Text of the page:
Access

You are not currently logged in.

Access your personal account or get JSTOR access through your library or other institution:

login

Log in to your personal account or through your institution.

If You Use a Screen Reader

This content is available through Read Online (Free) program, which relies on page scans. Since scans are not currently available to screen readers, please contact JSTOR User Support for access. We'll provide a PDF copy for your screen reader.

Assessment of Athens's Metro Passenger Behaviour via a Multiranked Probit Model

Michalis Linardakis and Petros Dellaportas
Journal of the Royal Statistical Society. Series C (Applied Statistics)
Vol. 52, No. 2 (2003), pp. 185-200
Published by: Wiley for the Royal Statistical Society
Stable URL: http://www.jstor.org/stable/3592703
Page Count: 16
  • Read Online (Free)
  • Download ($29.00)
  • Subscribe ($19.50)
  • Cite this Item
Since scans are not currently available to screen readers, please contact JSTOR User Support for access. We'll provide a PDF copy for your screen reader.
Assessment of Athens's Metro Passenger Behaviour via a Multiranked Probit Model
Preview not available

Abstract

We deal with real data from a stated preference experiment which was designed to explain and predict passengers' behaviour towards three main means of transportation in the city of Athens. The resulting model formulations give rise to the so-called multiranked probit model which emerges from a series of ranking responses in a set of hypothetical scenarios, i.e. we enhance the multinomial probit model with the embodiment of a utility threshold parameter which deals realistically with ranking responses, intransitivity of indifference between alternatives or ties. Moreover, we ensure identifiable parameters for the covariance matrix of the underlying utility vectors, we include a hierarchical step that models the unit-specific utility thresholds as exchangeably distributed and, finally, we permit the use of heavy-tailed distributions for the stochastic error term. Our proposed methodology is Bayesian and the implementation tool adopted is Markov chain Monte Carlo sampling. The posterior output consists of practical information such as travel characteristics (e.g. walking times and waiting times), expressed either in drachmas per hour or in minutes of in-vehicle time, and 95% credible intervals of the probability of choosing a particular mode of transportation. These are key factors in determining whether a policy has positive or negative net benefits.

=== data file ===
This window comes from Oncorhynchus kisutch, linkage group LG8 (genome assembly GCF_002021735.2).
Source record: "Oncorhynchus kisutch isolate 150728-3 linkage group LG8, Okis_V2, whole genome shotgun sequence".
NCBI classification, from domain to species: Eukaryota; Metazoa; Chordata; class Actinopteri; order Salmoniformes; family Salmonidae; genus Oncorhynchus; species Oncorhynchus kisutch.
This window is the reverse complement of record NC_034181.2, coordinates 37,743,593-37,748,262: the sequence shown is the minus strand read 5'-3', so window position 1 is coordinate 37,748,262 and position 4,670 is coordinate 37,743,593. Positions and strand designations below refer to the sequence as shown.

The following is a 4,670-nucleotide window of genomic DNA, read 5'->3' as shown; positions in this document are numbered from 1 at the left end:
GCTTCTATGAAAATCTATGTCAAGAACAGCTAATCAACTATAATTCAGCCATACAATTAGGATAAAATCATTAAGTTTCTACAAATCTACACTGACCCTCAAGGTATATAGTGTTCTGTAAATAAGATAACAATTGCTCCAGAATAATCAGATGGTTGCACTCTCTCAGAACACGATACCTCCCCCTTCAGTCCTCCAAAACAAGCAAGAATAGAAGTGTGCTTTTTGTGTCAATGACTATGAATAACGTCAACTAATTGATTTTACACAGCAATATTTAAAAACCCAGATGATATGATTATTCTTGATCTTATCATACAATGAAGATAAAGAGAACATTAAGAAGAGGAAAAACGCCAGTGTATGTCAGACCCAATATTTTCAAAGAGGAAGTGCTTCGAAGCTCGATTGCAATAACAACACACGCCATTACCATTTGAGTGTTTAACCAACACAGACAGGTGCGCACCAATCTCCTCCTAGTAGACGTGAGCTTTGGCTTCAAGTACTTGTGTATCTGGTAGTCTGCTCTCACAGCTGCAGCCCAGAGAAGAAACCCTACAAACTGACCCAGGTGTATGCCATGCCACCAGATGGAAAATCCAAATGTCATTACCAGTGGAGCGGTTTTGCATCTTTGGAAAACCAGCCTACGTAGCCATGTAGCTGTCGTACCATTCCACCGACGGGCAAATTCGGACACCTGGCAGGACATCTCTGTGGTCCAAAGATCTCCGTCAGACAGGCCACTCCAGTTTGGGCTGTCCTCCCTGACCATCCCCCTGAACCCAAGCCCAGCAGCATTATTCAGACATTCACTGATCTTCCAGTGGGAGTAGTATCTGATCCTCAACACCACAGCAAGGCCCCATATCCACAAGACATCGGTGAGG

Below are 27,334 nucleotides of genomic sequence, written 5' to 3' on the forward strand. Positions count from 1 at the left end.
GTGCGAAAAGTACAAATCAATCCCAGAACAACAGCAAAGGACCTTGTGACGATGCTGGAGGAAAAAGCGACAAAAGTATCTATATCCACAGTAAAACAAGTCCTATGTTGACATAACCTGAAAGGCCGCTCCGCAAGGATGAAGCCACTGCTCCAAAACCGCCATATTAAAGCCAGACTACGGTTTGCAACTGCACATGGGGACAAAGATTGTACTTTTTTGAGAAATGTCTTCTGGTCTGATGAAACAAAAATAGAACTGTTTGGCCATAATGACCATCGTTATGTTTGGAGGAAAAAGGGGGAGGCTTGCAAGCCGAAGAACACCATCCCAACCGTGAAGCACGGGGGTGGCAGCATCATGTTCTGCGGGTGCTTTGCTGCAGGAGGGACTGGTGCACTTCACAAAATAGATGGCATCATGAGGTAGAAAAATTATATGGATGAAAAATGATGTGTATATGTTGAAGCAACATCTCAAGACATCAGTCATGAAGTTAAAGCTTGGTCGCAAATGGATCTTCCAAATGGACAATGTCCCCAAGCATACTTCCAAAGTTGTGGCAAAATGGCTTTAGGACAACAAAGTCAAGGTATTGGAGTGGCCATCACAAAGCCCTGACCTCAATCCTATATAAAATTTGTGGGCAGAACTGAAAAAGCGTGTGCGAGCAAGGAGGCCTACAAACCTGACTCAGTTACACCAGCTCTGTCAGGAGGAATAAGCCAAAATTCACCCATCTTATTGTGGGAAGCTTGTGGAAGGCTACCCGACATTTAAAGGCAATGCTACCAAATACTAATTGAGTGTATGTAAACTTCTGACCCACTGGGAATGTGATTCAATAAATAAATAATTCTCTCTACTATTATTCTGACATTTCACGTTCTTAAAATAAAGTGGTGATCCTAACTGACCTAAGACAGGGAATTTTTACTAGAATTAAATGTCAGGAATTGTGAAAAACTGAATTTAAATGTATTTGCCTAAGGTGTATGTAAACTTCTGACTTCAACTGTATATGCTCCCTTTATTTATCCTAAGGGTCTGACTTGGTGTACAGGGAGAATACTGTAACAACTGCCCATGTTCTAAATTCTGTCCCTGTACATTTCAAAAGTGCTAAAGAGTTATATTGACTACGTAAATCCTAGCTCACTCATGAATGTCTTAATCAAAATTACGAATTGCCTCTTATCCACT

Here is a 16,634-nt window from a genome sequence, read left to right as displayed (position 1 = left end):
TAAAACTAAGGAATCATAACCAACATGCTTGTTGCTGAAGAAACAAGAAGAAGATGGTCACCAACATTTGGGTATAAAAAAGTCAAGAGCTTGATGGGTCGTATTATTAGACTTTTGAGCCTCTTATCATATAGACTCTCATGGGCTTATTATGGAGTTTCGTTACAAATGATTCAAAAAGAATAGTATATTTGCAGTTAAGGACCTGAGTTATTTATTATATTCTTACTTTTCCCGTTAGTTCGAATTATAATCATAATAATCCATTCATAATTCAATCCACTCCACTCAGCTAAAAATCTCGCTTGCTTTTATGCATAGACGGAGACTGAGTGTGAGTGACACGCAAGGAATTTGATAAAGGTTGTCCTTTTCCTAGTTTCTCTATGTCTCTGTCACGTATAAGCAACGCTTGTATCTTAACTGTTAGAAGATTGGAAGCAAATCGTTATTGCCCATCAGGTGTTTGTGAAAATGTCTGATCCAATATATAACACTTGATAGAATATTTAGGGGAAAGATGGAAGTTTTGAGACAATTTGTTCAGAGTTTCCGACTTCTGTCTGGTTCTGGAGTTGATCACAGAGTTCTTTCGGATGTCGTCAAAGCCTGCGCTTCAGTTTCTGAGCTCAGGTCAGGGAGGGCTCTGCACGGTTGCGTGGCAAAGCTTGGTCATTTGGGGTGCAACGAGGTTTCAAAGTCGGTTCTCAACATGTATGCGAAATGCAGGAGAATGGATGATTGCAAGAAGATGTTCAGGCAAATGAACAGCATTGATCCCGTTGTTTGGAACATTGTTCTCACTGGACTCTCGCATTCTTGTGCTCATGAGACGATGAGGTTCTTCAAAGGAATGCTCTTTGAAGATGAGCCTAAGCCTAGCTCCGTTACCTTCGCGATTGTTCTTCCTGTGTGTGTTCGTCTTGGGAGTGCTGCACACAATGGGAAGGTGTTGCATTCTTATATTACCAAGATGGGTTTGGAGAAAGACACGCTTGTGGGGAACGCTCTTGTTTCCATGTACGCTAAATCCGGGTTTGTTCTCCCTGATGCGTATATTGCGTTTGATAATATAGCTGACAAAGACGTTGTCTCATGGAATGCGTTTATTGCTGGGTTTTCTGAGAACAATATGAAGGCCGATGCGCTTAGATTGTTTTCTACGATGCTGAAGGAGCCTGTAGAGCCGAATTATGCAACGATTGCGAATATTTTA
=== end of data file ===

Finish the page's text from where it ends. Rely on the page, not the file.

Page Thumbnails

  • Thumbnail: Page 
[185]
    [185]
  • Thumbnail: Page 
186
    186
  • Thumbnail: Page 
187
    187
  • Thumbnail: Page 
188
    188
  • Thumbnail: Page 
189
    189
  • Thumbnail: Page 
190
    190
  • Thumbnail: Page 
191
    191
  • Thumbnail: Page 
192
    192
  • Thumbnail: Page 
193
    193
  • Thumbnail: Page 
194
    194
  • Thumbnail: Page 
195
    195
  • Thumbnail: Page 
196
    196
  • Thumbnail: Page 
197
    197
  • Thumbnail: Page 
198
    198
  • Thumbnail: Page 
199
    199
  • Thumbnail: Page 
200
    200